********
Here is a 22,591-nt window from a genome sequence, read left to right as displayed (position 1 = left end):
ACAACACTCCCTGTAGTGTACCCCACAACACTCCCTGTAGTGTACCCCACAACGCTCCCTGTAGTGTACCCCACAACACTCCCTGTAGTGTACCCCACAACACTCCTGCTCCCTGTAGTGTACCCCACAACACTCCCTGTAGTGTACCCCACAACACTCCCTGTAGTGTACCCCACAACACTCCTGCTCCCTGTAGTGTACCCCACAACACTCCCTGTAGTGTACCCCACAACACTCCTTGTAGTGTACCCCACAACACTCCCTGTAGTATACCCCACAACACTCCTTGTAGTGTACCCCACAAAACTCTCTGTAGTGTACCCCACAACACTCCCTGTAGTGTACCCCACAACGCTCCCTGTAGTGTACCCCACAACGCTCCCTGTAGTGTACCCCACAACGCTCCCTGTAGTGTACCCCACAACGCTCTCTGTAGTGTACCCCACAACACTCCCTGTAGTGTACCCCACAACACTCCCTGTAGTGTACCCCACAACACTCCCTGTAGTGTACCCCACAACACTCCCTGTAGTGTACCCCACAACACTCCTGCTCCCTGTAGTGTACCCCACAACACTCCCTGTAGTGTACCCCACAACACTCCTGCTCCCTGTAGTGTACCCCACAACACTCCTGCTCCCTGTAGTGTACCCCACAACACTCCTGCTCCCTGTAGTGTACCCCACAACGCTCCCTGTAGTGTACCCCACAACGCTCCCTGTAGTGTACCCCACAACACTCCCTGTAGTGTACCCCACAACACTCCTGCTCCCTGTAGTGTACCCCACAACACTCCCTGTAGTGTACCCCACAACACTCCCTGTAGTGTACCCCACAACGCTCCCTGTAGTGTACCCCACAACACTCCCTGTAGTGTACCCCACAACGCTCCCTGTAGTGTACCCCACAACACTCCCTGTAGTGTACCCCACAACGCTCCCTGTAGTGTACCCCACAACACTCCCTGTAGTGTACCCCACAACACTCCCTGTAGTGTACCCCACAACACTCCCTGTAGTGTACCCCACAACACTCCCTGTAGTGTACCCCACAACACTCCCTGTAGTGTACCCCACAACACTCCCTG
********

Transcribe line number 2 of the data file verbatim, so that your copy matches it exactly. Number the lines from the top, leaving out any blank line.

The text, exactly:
ACAACACTCCCTGTAGTGTACCCCACAACACTCCCTGTAGTGTACCCCACAACGCTCCCTGTAGTGTACCCCACAACACTCCCTGTAGTGTACCCCACAACACTCCTGCTCCCTGTAGTGTACCCCACAACACTCCCTGTAGTGTACCCCACAACACTCCCTGTAGTGTACCCCACAACACTCCTGCTCCCTGTAGTGTACCCCACAACACTCCCTGTAGTGTACCCCACAACACTCCTTGTAGTGTACCCCACAACACTCCCTGTAGTATACCCCACAACACTCCTTGTAGTGTACCCCACAAAACTCTCTGTAGTGTACCCCACAACACTCCCTGTAGTGTACCCCACAACGCTCCCTGTAGTGTACCCCACAACGCTCCCTGTAGTGTACCCCACAACGCTCCCTGTAGTGTACCCCACAACGCTCTCTGTAGTGTACCCCACAACACTCCCTGTAGTGTACCCCACAACACTCCCTGTAGTGTACCCCACAACACTCCCTGTAGTGTACCCCACAACACTCCCTGTAGTGTACCCCACAACACTCCTGCTCCCTGTAGTGTACCCCACAACACTCCCTGTAGTGTACCCCACAACACTCCTGCTCCCTGTAGTGTACCCCACAACACTCCTGCTCCCTGTAGTGTACCCCACAACACTCCTGCTCCCTGTAGTGTACCCCACAACGCTCCCTGTAGTGTACCCCACAACGCTCCCTGTAGTGTACCCCACAACACTCCCTGTAGTGTACCCCACAACACTCCTGCTCCCTGTAGTGTACCCCACAACACTCCCTGTAGTGTACCCCACAACACTCCCTGTAGTGTACCCCACAACGCTCCCTGTAGTGTACCCCACAACACTCCCTGTAGTGTACCCCACAACGCTCCCTGTAGTGTACCCCACAACACTCCCTGTAGTGTACCCCACAACGCTCCCTGTAGTGTACCCCACAACACTCCCTGTAGTGTACCCCACAACACTCCCTGTAGTGTACCCCACAACACTCCCTGTAGTGTACCCCACAACACTCCCTGTAGTGTACCCCACAACACTCCCTGTAGTGTACCCCACAACACTCCCTG